Dromedary Deputy Bert loves kids, elderly, Skittles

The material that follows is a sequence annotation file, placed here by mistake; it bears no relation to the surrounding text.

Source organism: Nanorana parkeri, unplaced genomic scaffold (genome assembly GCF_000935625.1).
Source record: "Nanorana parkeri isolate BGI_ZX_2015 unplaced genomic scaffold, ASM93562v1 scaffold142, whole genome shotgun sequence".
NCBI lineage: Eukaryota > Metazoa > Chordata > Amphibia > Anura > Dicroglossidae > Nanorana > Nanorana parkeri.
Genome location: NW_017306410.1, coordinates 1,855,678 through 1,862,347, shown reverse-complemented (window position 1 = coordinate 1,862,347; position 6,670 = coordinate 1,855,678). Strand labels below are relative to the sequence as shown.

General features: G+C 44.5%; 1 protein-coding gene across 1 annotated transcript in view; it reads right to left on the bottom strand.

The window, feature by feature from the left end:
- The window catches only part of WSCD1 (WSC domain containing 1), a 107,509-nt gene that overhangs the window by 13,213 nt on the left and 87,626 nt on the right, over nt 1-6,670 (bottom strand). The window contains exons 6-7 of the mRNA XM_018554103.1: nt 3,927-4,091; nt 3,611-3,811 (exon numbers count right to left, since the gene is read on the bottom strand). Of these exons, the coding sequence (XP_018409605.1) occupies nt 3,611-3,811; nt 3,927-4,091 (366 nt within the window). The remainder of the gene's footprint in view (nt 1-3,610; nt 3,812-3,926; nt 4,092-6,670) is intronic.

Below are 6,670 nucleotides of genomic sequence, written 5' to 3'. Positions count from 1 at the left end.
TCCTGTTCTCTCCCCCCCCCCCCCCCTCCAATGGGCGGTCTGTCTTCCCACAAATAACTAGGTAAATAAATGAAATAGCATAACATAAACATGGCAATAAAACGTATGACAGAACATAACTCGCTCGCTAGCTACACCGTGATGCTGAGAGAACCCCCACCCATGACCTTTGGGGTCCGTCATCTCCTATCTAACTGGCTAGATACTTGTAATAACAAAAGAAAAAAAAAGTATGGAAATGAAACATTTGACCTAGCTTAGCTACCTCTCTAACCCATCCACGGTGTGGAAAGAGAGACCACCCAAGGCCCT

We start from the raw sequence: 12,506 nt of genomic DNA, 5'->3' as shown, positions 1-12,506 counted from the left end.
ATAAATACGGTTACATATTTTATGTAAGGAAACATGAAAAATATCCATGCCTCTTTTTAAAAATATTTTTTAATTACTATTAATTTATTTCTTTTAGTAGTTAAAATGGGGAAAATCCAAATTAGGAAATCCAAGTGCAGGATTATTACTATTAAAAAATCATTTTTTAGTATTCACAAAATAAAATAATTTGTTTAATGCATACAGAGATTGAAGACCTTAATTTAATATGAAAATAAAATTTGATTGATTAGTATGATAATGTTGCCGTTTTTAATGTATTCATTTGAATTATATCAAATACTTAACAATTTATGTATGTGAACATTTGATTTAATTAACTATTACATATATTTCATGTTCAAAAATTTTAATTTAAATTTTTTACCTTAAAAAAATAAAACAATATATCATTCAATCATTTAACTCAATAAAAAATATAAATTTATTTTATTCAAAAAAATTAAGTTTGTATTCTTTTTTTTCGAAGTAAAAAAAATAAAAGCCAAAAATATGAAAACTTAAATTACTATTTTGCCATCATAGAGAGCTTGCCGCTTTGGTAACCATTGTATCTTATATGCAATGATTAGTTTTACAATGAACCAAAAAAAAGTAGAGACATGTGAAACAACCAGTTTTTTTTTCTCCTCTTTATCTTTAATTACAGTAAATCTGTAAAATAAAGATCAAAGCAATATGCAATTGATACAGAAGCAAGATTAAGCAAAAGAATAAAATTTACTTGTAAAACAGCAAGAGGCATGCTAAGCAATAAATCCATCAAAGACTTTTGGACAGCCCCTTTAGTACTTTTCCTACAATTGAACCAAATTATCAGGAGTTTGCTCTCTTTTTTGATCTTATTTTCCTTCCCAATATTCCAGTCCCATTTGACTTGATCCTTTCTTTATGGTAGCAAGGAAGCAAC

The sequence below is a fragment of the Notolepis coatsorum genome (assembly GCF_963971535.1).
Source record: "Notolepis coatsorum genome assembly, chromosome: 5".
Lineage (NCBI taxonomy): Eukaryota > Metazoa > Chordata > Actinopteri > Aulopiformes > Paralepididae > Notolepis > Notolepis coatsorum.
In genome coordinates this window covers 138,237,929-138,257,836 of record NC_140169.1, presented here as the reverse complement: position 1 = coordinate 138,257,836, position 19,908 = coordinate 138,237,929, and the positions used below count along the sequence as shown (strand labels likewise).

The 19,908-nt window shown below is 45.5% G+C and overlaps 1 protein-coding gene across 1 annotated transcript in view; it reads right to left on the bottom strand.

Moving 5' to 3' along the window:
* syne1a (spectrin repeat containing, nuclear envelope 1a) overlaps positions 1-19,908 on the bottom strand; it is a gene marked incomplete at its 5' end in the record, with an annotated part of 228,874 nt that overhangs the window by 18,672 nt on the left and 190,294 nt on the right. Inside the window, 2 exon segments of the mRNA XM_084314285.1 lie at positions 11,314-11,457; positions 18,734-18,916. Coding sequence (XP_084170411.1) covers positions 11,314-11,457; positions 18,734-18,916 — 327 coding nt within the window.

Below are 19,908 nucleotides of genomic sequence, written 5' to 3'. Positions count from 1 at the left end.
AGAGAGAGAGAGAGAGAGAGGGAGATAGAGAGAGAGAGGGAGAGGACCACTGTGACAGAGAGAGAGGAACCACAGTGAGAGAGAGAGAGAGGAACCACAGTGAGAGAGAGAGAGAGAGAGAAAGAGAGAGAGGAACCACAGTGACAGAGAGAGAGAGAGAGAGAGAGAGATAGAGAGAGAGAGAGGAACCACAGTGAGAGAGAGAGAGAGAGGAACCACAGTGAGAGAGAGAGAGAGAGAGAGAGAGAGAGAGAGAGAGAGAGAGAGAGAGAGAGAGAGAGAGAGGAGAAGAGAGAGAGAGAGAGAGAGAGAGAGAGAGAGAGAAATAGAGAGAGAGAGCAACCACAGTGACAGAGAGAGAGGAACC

first_imgAt nearly 7 feet tall and 1,800 pounds, Deputy Bert is unlike any other law enforcement officer. And with sheriff’s ID around his neck and a badge on his harness, Deputy Bert is unlike any other camel. Listed in the Guinness Book of World Records as the highest-ranking law enforcement camel on the planet, sheriff’s Deputy Bert is part of a menagerie of animals employed by Los Angeles County – and one of the public’s favorites. “The kids just flock to him,” sheriff’s Sgt. Larry Wineinger said. “He’s our No. 1 crowd pleaser.” Deputized four years ago, Bert – along with his handler, Sheriff’s Posse Reserve Deputy Nance Fite – shows up at community events and in parades, where he and Fite reinforce safety and anti-drug messages. “I don’t know if it’s his big, friendly eyes or his curiosity,” said Fite, who works out of the Sheriff’s Department’s San Dimas station. “He zeroes right in, smelling their hair because hair is a greeting to camels. Then he goes right for their hands to see if the kids have treats he can mooch. He loves Skittles.” While Bert’s primary function is community relations, the county relies on scores of other animals for more practical uses. Canine units check county jails for contraband alcohol, sniff for explosives in subways, help capture criminal suspects and search for victims of natural disasters. Each spring, goats are put out to graze on the county’s vast open spaces, controlling vegetation and reducing the fire hazard. Horses are used by deputies on search-and-rescue missions and to patrol parks, trails and shopping centers and for crowd control. Plethora of animals Bison, birds, snakes, spiders and other creatures are housed at seven county nature centers where they are used to teach the public to respect wildlife. “Animals are a vital part of the county team,” spokeswoman Judy Hammond said. “They help us do a better job in many areas, performing tasks that we cannot. … People respond to animals, so they are a great way to brighten the lives of the sick and elderly, as well as children.” Costs for the menagerie are difficult to estimate because each department budgets and pays for its own animals, officials said. But it’s not cheap. Deputy Bert consumes about 20 pounds of hay a day; the tab for his care and feeding is picked up by Fite. Supporters argue that the lessons and opportunities the animals provide far outweigh the costs. Haven for children Some 8,000 to 12,000 children a year visit the county’s environmental education centers, including Placerita Canyon in Newhall, Vasquez Rocks in Agua Dulce and Eaton Canyon in Pasadena. Each center has 15 to 40 animals. “Kids can touch a snake for the first time,” said Mickey Long, the county’s natural areas administrator. “Or we can at least show them a rattlesnake so they can learn to recognize them and be careful.” But the star of the county’s animal ark is Deputy Bert, a dromedary camel born March 3, 1997, at a ranch in Escondido. Fite, a reserve horse trainer with the Sheriff’s Department since 1984, fell in love with “the big guys” two decades ago when she worked with camels in Easter and Christmas productions at the Crystal Cathedral in Garden Grove. “I saw him when he was 8days old, and it was kind of like I had to buy him,” Fite said. “I started taking him to parades when he was 7months old, and he just became so well accepted that they turned him into a mascot in San Dimas.” In 2003, a crime-prevention officer at the San Dimas station decided it was time to deputize the camel. Sheriff Lee Baca signed his official identification card, and Deputy Bert was sworn in during a festival. The department even printed Deputy Bert collectors cards, which note that he’s friendly with people but hates the rain. It wasn’t long before Guinness World Records came calling, inquiring about the camel’s duties and how he fits into the department hierarchy. “Although he stands head and shoulders above the rest of our personnel, he is a `rookie’ reserve deputy with very limited police powers,” Wineinger responded. “Deputy Bert, thus far, seems to have quite a positive reaction with the kids, and we feel that is nothing to spit at.” Celebrity status Since being certified as the world’s highest-ranking camel, Bert has appeared in movies, TV shows and documentaries in the U.S. and around the world. He may also march in the Tournament of Roses in January. Deputy Bert’s ancestors may be an unusual sight in Southern California today; his ancestors first appeared in North America 40 million years ago. About 5 million years ago, they migrated over the land bridge to Asia. But they returned to America in the 1800s at the urging of Jefferson Davis, the Confederate president who noted that camels could pack more gear and go longer without food and water than horses. “Camels were used for the road surveying from Texas into California,” Fite said. “It was 1857 when Lt. (Edward Fitzgerald) Beale brought 25 camels from Fort Defiance through the Mojave Valley and down into downtown Los Angeles. This October is the 150th anniversary.” In addition to educating kids about the noted history of camels, Deputy Bert also has a soft spot in his heart for sick children. He recently visited the oncology ward at Miller Children’s Hospital at Long Beach Memorial Medical Center. “One of the little kids was in a wheelchair,” Fite said. “They wheeled him up with all his IVs and stuff. (Deputy Bert) put his head in the little boy’s lap. He made the boy’s mother and the nurses cry because the little boy had not made a sound in a month. “(Deputy Bert) was just like a statue. It was like he knew. Maybe that was the one day he was put here for – to make that little boy smile and giggle.” troy.anderson@dailynews.com (213) 974-8985160Want local news?Sign up for the Localist and stay informed Something went wrong. Please try again.subscribeCongratulations! You’re all set!last_img